We spent Saturday roaming the city with the high school friends before converging on the pre-designated birthday party spot in the evening. The next day was the totally optional brunch™, after which people sadly started to depart. After brunch Audrey and I separated from the group and made a visit to the Audobon Insectarium (Audrey likes insectariums), and then we returned to join the remaining members of the group for what would be my second, third and fourth bowls of gumbo for the day. After a late return we magically transported back to 1994 as the high school crew gathered in a room to reminisce until the wee hours.
Our last day in the city involved more roaming and reminiscing before an afternoon flight back to Los Angeles. The flight home was completely unremarkable until its final minutes – shortly after landing I ended up kneeling in front of the plane’s lavatory while we taxied to the gate, and afterwards had to promise the Uber driver a big tip as I attempted not to fill a plastic bag during the drive home (I failed); luckily whatever caused my stomach to turn inside out came and went very quickly.
The month(s) of many travels concludes just before Halloween with a trip to Chicago for a college friend’s wedding – when Audrey saw the dates on the invitation she immediately noted “you know that’s right before Halloween, right?” – so I will be attending this wedding stag. Coincidentally, Cleveland apparently made a deal with the devil and not only won an NBA championship, but now the Indians are playing the Cubs in the World Series, so I might get to bask in some reflected sports glory while roaming the Windy City.
Unofficial Shaker Heights High School reunion. Lying around on couches is basically the same thing we were doing when we would get together as teenagers twenty-five years ago.
Aaron and I had done the seventeen mile kayak trip along the Napali Coast in 2012, a trip my dad has always wanted to do, so this year, with Aaron already having returned to California, the Elder Holliday and I signed up to do it together. It turned out our trip was the last one of the season since the waters get too rough in the winter, and we set out in the morning after a night of high swells that were supposed to decrease during the day. After a pre-dawn van trip around the island we reached the launching point in the north, and it was clear from the first moments that the swells had not subsided and that this was going to be a very different experience than 2012. After watching the first kayak in the water capsize in the waves my dad and I were the second boat to launch, and we then sat just offshore watching boat after boat get wiped out and washed back to the beach as the others tried to launch. And this was just the beginning of the trip.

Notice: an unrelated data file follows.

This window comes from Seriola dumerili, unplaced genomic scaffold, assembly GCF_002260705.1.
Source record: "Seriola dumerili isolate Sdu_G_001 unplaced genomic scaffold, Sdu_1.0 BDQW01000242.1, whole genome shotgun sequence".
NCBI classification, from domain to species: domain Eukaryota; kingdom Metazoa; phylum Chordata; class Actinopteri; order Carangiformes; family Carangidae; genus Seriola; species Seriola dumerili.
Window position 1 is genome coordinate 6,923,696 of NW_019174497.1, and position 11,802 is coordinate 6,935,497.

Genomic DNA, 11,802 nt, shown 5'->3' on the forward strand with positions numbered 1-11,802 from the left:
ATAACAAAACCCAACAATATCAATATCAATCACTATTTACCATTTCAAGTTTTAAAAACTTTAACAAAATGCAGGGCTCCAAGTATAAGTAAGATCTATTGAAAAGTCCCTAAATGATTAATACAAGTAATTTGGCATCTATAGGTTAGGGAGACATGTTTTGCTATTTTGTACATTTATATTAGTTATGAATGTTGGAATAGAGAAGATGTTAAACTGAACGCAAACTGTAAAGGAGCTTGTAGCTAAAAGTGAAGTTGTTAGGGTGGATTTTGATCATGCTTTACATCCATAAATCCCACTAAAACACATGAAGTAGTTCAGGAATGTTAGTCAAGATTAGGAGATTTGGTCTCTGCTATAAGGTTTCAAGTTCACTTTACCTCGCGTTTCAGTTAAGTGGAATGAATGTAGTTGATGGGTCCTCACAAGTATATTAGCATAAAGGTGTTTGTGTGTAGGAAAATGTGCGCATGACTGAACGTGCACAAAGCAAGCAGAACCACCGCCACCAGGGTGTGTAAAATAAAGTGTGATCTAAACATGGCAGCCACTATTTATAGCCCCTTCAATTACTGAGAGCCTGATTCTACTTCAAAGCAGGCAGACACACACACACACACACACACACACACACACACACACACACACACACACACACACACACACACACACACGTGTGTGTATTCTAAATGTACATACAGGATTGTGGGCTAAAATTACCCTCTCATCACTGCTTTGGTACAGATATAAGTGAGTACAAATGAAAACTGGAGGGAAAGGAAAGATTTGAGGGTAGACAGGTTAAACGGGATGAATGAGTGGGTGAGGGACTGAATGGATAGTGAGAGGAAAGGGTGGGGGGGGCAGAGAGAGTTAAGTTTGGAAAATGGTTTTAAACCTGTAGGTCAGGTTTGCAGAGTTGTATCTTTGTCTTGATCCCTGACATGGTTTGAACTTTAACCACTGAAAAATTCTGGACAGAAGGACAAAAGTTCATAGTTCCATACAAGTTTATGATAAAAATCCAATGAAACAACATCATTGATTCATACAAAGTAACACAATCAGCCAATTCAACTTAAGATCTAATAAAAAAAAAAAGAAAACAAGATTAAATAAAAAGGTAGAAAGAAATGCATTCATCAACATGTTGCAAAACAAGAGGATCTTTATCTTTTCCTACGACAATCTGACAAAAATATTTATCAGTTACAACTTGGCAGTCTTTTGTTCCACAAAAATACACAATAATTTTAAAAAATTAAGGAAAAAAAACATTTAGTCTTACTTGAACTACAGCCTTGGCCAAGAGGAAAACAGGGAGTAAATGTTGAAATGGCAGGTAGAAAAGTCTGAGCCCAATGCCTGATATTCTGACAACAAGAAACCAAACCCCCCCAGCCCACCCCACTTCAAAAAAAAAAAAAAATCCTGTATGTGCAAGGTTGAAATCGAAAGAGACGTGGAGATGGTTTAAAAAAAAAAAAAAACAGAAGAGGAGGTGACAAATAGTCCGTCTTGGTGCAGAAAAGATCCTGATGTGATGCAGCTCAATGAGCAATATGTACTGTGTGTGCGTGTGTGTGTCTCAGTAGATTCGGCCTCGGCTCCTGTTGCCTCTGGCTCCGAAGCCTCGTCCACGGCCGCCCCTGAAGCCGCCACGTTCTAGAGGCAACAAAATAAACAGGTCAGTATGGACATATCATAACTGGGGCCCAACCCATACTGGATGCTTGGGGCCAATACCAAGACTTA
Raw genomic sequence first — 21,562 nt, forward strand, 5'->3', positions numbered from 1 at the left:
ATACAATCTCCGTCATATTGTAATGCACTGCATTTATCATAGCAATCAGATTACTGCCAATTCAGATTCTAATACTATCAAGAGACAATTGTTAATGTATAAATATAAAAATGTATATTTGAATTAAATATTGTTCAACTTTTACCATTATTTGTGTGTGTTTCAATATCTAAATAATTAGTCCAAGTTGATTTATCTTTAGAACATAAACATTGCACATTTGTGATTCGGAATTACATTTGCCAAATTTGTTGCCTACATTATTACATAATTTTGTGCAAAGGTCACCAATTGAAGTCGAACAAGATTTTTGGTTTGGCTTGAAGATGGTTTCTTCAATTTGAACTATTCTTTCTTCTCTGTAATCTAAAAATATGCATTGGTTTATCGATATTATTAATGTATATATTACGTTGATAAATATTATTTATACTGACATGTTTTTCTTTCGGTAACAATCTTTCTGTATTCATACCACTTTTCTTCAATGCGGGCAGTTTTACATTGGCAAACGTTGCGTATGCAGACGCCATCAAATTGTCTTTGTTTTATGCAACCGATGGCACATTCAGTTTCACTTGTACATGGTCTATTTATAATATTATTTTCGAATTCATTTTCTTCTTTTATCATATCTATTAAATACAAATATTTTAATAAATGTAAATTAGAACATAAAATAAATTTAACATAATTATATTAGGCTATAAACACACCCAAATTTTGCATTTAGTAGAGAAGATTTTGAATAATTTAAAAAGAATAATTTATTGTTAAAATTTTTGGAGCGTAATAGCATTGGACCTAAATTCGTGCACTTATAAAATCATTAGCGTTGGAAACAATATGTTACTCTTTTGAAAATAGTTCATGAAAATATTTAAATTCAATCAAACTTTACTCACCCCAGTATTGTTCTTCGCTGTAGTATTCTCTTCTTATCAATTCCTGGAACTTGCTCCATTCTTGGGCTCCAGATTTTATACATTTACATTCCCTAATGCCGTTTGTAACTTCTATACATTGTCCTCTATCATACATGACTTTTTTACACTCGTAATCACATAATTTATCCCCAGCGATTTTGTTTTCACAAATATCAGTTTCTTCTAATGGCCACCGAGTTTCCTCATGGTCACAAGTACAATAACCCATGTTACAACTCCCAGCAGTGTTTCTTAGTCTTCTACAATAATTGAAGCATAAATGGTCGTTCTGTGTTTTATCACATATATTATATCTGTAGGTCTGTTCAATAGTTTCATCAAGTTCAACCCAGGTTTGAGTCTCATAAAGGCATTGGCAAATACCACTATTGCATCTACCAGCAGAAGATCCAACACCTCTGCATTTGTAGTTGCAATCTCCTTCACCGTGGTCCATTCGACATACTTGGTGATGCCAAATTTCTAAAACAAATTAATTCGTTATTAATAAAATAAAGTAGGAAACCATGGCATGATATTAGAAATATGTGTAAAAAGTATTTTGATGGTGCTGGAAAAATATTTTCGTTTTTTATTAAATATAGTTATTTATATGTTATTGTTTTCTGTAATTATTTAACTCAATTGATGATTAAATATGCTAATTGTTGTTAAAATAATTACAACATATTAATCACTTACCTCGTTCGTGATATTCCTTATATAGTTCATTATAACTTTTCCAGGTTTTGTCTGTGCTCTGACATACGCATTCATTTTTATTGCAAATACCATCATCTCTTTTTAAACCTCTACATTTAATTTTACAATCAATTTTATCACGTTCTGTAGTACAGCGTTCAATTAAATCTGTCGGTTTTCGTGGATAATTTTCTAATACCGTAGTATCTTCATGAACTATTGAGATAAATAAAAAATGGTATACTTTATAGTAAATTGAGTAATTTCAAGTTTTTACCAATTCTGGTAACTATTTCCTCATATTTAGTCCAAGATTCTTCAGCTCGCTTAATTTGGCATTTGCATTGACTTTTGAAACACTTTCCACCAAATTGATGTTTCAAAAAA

After paddling along the high cliffs for a couple of miles we saw another group of kayakers turning around, finding out later that their guides had decided not to continue and eventually had to radio a boat for pickup. Despite the waves we seemed to be doing well, then out of nowhere our kayak was upside-down, and sadly my GoPro chose that moment to make an escape – apparently I had not tied it down well, so now it is off on an adventure across the Pacific (hence the lack of scuba videos from this trip). After righting our ship and continuing on we reached the first of several sea caves along the route, but while it had been a placid affair in 2012, this time the cave was being battered with waves that were tossing kayaks all over the place; after making it out safely the guides didn’t attempt to enter any of the remaining caves along the route.
Under even the worst conditions the Napali Coast is a beautiful route, and seeing green cliffs shooting thousands of feet up from the water, or watching waterfalls descend from the heights, was an impressive experience. I did my best to stop and enjoy the scenery as much as possible, but the swells hitting us from different directions meant a significant amount of mental effort went into steering, balance, and trying to stay out of the way of other kayakers – we capsized once more during the day on a water break, again catching us totally by surprise. Luckily after we made it eleven miles down the coast and stopped for lunch the route turned a corner, and after that the swells were big but generally moving in one direction, making for a much smoother trip.